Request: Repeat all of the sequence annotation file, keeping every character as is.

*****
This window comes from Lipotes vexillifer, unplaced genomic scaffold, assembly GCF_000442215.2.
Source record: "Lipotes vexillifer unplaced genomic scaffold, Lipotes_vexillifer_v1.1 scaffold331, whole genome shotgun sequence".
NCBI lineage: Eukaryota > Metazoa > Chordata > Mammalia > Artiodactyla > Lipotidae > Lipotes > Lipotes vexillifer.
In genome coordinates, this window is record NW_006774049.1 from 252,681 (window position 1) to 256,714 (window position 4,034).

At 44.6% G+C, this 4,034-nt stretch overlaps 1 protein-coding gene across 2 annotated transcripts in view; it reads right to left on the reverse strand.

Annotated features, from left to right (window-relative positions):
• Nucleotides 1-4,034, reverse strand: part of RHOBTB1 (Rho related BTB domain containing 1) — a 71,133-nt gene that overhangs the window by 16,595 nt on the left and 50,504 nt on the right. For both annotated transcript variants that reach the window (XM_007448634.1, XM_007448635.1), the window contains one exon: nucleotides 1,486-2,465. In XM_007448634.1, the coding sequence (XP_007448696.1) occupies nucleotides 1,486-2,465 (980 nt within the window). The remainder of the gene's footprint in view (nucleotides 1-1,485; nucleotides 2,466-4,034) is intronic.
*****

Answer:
This window comes from Lipotes vexillifer, unplaced genomic scaffold, assembly GCF_000442215.2.
Source record: "Lipotes vexillifer unplaced genomic scaffold, Lipotes_vexillifer_v1.1 scaffold331, whole genome shotgun sequence".
NCBI lineage: Eukaryota > Metazoa > Chordata > Mammalia > Artiodactyla > Lipotidae > Lipotes > Lipotes vexillifer.
In genome coordinates, this window is record NW_006774049.1 from 252,681 (window position 1) to 256,714 (window position 4,034).

At 44.6% G+C, this 4,034-nt stretch overlaps 1 protein-coding gene across 2 annotated transcripts in view; it reads right to left on the reverse strand.

Annotated features, from left to right (window-relative positions):
• Nucleotides 1-4,034, reverse strand: part of RHOBTB1 (Rho related BTB domain containing 1) — a 71,133-nt gene that overhangs the window by 16,595 nt on the left and 50,504 nt on the right. For both annotated transcript variants that reach the window (XM_007448634.1, XM_007448635.1), the window contains one exon: nucleotides 1,486-2,465. In XM_007448634.1, the coding sequence (XP_007448696.1) occupies nucleotides 1,486-2,465 (980 nt within the window). The remainder of the gene's footprint in view (nucleotides 1-1,485; nucleotides 2,466-4,034) is intronic.